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Wednesday 24th July 2024

Eight common money mistakes you can easily avoid 

Shoestring Jane discusses eight of the biggest money mistakes you can easily avoid with awareness and planning

Cup of coffee and diary planner on a desk. Money mistakes you should avoid.


Regrets, I have a few, but unlike Frank Sinatra I often mention mine. When it comes to my finances, there are certainly things I have had to learn the hard way. There are common money mistakes you can easily avoid with awareness and planning, and here are eight of the biggest.

Not paying into your pension 

When you are younger, particularly if you are feeling the pinch, it may be tempting to opt out of paying into an employment pension scheme. But this is a huge money mistake. Many people aren’t saving enough to have a comfortable retirement, meaning they will have to work much longer and have a lower standard of living.

By opting out, you are turning down free money, and what sane person does that? Your employer is obliged to contribute towards your pension fund, but most won’t if you choose to opt out. You also get tax relief on your pension contributions, helping to build your pension pot further.

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For more information on pensions, check out this article from Money Helper.

Not having an emergency fund

Putting away money each month into an emergency fund provides a reassuring cushion. Having, say, £1000, tucked away can make those rainy days feel less wet.

Unexpected car repairs, a dentist’s bill, or a washing machine breakdown can all be dealt with without having to use a credit card or take on debt.

Not saving

Once you are paying into your pension pot and emergency fund, having regular savings can provide an even bigger safety net and financial security for unexpected events like illness or redundancy.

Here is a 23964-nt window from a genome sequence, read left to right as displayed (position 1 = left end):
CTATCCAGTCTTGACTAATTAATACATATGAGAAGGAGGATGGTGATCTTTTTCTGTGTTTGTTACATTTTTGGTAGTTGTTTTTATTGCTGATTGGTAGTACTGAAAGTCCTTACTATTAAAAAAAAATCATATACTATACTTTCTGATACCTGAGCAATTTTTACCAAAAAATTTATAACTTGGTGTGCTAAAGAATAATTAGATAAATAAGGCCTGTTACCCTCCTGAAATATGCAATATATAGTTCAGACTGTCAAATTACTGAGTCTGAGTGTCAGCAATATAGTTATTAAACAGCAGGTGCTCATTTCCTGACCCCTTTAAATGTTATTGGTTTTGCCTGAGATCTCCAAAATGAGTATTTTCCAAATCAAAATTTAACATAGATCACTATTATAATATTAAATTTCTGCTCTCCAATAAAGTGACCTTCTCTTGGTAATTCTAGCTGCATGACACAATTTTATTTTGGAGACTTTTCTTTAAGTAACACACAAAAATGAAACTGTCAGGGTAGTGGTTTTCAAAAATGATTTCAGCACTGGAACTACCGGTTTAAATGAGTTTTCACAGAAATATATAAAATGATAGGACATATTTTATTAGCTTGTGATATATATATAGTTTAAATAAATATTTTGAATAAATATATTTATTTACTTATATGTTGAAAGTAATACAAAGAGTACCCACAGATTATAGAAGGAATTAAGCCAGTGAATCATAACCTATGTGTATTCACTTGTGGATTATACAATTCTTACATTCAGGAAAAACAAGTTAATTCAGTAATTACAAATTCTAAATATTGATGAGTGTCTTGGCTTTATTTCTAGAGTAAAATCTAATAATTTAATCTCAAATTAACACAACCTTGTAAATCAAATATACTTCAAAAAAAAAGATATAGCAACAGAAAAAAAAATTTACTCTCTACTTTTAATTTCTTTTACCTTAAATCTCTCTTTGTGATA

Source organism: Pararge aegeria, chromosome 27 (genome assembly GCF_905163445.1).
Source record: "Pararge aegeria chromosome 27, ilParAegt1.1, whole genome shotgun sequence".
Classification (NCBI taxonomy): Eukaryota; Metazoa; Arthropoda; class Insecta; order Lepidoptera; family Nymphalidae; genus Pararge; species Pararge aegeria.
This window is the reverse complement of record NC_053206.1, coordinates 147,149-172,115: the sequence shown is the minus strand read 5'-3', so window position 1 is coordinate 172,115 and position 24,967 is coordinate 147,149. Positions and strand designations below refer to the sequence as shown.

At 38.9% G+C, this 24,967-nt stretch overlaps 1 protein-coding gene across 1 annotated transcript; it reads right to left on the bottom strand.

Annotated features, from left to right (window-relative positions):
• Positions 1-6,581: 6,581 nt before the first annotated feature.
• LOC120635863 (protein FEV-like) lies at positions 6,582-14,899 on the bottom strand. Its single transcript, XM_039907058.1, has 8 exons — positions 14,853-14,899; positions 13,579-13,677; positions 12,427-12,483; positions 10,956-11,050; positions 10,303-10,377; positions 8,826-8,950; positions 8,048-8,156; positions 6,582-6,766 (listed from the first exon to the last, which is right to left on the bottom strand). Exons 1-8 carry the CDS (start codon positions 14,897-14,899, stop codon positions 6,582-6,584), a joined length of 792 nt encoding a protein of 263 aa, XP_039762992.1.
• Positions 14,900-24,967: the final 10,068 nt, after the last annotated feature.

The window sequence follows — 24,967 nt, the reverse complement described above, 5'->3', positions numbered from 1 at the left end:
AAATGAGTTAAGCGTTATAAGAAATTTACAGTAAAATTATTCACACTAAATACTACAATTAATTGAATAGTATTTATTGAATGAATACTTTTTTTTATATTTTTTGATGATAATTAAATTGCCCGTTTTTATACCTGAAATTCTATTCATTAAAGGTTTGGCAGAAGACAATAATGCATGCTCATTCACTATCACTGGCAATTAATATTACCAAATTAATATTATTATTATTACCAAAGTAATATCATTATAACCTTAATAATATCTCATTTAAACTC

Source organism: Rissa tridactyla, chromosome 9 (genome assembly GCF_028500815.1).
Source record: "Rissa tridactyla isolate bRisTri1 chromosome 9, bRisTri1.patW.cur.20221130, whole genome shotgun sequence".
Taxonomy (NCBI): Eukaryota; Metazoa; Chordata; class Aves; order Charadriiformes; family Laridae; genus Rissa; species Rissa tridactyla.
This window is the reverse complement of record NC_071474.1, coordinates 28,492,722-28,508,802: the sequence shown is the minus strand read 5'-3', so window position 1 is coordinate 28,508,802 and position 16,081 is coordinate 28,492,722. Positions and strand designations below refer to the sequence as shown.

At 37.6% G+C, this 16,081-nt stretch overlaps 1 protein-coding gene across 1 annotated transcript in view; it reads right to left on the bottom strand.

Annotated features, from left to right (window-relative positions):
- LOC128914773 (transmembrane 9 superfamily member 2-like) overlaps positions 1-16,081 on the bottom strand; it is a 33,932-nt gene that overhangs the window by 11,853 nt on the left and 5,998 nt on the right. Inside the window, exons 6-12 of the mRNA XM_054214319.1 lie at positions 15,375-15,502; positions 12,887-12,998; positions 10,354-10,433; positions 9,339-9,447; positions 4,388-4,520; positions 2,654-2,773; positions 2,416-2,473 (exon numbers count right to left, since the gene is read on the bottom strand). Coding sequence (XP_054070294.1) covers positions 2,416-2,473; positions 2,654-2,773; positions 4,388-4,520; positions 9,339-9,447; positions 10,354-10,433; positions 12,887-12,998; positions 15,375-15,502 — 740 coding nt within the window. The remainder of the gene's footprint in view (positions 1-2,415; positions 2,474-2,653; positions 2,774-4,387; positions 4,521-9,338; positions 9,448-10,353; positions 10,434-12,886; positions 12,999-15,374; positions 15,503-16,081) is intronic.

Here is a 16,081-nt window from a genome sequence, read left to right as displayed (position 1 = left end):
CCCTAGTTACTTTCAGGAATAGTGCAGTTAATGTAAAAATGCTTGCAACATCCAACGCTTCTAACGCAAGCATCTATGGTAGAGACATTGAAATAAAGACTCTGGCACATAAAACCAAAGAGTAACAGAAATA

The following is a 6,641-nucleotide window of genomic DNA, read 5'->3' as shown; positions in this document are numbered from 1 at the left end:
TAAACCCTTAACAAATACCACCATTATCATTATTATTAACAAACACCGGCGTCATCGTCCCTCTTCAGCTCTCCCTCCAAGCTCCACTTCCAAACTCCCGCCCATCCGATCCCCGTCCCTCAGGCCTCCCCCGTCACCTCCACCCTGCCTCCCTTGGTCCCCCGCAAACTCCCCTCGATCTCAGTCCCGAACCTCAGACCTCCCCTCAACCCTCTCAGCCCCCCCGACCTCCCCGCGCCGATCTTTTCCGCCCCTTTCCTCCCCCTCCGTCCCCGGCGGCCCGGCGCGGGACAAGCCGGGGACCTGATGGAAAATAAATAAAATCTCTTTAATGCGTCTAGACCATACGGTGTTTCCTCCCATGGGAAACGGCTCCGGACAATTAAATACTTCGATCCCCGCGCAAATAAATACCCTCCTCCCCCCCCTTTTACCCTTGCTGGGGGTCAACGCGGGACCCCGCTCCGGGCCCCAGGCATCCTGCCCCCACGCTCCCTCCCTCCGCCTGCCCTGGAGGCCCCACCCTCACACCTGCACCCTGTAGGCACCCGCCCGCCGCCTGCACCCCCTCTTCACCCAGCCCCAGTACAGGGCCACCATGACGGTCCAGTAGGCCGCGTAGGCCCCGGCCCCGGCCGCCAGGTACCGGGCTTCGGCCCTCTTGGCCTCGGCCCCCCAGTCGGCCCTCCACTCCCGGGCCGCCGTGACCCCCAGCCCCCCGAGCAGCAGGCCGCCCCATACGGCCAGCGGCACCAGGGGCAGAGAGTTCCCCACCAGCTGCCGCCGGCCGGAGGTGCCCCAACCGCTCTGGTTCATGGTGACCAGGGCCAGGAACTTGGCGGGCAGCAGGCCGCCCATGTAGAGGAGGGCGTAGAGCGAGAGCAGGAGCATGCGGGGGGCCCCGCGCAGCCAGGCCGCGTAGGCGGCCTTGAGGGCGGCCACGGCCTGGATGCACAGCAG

Savings can allow you to reach life goals such as buying a home, travelling or putting money towards university costs for your children.

Over time, saving regularly will help you to grow your money too. Do some research to make sure you are getting the best interest rate possible.

Read more from Shoestring Jane
on Mouthy Money

Not budgeting

Creating a written budget of the money you have coming in and what will be going out is the first step to taking control of your finances.

If you don’t make a budget and track your spending, it is hard to know when you need to rein it in and where you can save. It also allows you to work out how much you can afford to put away in sinking funds for things like Christmas, birthdays, car repairs, etc., as well as in longer term savings.

If you don’t know where to start, you can use the free budget planner from Money Helper.

Overspending 

In a world when we are constantly bombarded with marketing, it can be hard to prevent impulse spending. But overspending regularly can make a serious dent in your bank balance and potentially lead to debt.